The Hôtel Le Germain Maple Leaf Square is a quiet oasis of luxury in Toronto’s vibrant downtown core. Sleek and streamlined, the hotel’s restaurant, e11even, is a minimalist’s mirage of glass, metal and concrete. David Isen, executive chef cleverly updates modern classics for the hotel’s sophisticated clientele.

In the centre of the city’s financial district, the new Trump International Hotel & Tower’s 31st floor features spectacular views of the city, signature fine dining and an award-winning chef. Celebrated Trump chefs include Trump New York’s chef Jean-Georges Vongerichten and Trump Chicago’s acclaimed executive chef Frank Brunacci.

We’re Going Underground

By Andrew Rennie

Toronto’s central club district is characterized by three-storey dance stages, limos and lineups. But off-off-Club Central you’ll find an entirely different scene—the underground club scene, that includes places like these:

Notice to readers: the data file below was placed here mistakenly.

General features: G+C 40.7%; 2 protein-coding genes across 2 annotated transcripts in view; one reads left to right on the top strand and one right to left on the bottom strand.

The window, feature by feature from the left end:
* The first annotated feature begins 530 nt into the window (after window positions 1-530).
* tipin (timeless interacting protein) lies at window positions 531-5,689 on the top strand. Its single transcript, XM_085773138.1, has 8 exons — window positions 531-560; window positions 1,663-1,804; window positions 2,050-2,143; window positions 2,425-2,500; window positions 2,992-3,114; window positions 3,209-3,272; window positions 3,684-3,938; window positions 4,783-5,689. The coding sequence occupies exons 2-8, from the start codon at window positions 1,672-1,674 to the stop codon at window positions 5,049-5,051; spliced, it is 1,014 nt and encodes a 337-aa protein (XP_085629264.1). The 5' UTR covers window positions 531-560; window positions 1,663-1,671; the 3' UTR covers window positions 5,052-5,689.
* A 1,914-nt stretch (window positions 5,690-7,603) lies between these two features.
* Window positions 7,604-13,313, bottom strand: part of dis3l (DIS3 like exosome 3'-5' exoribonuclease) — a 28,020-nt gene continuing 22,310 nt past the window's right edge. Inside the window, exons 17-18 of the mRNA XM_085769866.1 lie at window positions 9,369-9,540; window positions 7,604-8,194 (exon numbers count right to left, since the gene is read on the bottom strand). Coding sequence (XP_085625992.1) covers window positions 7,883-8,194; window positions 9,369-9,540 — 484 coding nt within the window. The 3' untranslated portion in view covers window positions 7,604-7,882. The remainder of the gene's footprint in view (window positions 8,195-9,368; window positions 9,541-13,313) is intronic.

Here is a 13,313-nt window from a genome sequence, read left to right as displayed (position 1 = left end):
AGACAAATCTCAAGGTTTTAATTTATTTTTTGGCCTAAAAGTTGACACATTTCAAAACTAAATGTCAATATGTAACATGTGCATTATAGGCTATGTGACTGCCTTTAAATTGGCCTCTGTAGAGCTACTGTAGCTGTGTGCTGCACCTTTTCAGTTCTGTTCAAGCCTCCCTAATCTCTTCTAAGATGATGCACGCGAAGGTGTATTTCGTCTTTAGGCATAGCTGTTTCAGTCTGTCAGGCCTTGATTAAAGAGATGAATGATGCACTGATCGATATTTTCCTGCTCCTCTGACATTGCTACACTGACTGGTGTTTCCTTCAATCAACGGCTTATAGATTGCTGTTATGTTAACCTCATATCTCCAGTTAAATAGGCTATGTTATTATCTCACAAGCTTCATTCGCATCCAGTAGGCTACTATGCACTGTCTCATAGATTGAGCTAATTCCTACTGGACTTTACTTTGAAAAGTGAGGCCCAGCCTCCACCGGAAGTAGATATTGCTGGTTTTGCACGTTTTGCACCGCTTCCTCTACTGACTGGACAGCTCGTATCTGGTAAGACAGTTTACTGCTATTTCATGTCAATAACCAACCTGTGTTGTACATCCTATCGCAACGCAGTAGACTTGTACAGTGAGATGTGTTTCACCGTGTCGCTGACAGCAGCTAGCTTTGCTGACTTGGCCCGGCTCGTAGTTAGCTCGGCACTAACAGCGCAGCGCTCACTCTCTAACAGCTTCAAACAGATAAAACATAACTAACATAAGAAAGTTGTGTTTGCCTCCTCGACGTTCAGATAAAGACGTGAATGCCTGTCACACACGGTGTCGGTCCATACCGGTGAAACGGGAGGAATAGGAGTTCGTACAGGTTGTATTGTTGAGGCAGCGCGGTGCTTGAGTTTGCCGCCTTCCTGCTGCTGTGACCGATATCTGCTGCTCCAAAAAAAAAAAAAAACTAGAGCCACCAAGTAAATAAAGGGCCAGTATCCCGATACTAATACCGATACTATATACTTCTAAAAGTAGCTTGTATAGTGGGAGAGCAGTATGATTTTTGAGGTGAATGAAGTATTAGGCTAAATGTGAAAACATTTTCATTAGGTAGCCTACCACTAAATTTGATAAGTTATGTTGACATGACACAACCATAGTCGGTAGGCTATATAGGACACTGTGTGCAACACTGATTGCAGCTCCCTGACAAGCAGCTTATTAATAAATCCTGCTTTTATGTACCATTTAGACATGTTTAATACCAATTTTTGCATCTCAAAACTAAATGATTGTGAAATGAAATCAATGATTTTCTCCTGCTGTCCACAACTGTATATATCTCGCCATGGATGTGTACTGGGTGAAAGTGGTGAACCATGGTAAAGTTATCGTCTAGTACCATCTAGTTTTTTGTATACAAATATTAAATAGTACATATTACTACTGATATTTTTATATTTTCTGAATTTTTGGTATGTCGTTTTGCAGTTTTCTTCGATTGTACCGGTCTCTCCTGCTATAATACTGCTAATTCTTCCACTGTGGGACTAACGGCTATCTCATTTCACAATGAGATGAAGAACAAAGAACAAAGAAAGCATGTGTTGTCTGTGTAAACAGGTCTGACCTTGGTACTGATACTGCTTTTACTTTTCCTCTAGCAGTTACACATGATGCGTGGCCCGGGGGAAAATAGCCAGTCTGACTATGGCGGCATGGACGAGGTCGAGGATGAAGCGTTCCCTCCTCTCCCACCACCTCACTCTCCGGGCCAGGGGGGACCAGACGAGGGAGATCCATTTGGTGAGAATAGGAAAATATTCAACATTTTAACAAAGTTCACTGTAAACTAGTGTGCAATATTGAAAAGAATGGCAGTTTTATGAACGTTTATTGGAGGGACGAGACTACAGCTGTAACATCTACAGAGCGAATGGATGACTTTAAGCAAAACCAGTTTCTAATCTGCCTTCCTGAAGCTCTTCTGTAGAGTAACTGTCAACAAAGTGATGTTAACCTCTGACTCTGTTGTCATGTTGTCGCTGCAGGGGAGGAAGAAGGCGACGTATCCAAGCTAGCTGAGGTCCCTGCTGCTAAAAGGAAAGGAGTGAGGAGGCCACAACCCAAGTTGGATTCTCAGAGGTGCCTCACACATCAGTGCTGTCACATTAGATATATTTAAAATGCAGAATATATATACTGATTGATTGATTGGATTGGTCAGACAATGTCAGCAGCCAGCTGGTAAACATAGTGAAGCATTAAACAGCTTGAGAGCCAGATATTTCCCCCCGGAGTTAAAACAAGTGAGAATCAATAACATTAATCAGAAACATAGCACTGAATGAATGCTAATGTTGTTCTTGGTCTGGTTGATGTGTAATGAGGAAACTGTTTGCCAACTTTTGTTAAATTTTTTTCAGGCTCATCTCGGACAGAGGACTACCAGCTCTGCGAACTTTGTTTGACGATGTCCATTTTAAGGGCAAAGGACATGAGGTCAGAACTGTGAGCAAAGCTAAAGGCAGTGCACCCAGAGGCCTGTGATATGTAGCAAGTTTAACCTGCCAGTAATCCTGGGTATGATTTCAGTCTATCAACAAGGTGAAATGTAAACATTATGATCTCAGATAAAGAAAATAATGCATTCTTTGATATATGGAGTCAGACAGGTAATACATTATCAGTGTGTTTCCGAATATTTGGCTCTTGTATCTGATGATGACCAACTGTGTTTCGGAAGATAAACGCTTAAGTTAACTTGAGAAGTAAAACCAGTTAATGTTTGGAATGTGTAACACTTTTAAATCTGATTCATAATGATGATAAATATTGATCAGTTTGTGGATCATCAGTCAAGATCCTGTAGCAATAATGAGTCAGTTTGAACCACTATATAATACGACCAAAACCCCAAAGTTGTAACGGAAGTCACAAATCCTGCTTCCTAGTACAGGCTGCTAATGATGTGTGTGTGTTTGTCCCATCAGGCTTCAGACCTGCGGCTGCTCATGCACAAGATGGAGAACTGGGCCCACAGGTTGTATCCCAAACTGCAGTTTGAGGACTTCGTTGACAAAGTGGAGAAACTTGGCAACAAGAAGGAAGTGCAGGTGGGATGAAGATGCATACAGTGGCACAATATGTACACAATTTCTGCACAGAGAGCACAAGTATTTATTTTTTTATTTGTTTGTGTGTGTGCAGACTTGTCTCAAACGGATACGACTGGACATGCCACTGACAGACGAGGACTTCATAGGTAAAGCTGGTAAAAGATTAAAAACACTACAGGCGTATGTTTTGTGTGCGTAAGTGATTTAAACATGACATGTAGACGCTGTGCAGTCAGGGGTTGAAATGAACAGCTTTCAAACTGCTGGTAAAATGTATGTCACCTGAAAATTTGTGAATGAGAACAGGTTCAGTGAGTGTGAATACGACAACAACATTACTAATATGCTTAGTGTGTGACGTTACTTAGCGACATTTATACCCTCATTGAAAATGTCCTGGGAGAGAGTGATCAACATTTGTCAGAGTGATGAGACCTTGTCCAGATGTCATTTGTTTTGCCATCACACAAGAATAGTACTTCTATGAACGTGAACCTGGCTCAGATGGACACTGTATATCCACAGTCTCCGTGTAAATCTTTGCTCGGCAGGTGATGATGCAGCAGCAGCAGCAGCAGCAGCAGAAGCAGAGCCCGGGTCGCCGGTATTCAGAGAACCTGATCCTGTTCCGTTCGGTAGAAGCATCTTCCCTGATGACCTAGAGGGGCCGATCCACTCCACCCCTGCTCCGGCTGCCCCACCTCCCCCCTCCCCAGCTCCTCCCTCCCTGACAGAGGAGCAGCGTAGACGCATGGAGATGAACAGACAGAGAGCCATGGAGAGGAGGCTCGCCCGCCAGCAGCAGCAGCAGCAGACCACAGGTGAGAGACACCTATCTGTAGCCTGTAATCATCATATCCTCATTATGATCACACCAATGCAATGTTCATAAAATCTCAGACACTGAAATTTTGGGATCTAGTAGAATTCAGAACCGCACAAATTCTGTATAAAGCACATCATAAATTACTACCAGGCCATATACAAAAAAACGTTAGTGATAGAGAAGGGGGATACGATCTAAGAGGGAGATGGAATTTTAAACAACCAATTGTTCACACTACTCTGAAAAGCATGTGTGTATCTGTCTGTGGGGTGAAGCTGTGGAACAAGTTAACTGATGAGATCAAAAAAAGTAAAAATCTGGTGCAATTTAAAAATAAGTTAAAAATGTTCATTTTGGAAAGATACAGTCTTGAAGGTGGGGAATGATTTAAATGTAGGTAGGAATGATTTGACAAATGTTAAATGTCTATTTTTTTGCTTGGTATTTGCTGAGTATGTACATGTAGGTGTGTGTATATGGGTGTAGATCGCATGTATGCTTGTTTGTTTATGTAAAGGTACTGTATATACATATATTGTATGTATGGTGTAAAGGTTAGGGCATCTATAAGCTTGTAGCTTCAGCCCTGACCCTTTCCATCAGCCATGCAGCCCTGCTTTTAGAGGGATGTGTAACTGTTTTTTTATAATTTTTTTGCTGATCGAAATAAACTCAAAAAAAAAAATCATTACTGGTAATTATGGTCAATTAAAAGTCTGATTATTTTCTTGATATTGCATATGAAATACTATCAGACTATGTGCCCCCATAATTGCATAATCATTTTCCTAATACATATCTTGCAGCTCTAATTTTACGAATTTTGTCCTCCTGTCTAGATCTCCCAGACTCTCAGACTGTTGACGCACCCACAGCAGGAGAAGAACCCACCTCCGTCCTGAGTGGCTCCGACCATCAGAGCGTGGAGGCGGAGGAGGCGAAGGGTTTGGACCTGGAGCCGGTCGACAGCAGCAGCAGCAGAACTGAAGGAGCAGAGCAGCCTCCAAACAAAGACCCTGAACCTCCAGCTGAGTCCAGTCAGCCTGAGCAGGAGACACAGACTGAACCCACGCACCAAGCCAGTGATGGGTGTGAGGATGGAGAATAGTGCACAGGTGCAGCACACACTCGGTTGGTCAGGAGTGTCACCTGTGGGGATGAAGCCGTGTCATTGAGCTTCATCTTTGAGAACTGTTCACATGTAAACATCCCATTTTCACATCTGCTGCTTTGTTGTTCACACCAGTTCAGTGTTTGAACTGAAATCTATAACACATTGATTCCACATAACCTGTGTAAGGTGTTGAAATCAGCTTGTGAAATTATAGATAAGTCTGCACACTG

• The Red Light

    • The Red Light is a modest, intimate and unpretentious (read: not grungy) venue, curated by enthusiasts of good music. A well-oiled sound system and a selection of drinks that run the gamut from Colt 45 malt liquor to Hennessy Black cognac will definitely have you returning.
    • 1185 Dundas Street West
  • Goodnight

    • Goodnight is a mock speakeasy that requires patrons to be buzzed in, as well as a reservation on most evenings. A lean, 35-person capacity and dim, sultry atmosphere makes this a great date bar. Smooth soul and classic hip hop completes the ambiance.
    • 431 Richmond Street West | GoodnightBar.com
  • Castro’s Lounge

    • Castro’s Lounge is a small, hammer and sickle-themed pub in The Beach. It features a surprising assortment of niche beers, reggae, soul and post-punk on the jukebox, and a live, pay-what-you-can performance from folk rock act Jerry Leger and The Situation (featured on CBC Radio 3) every Thursday night.
    • 2116 Queen Street East
  • Crawford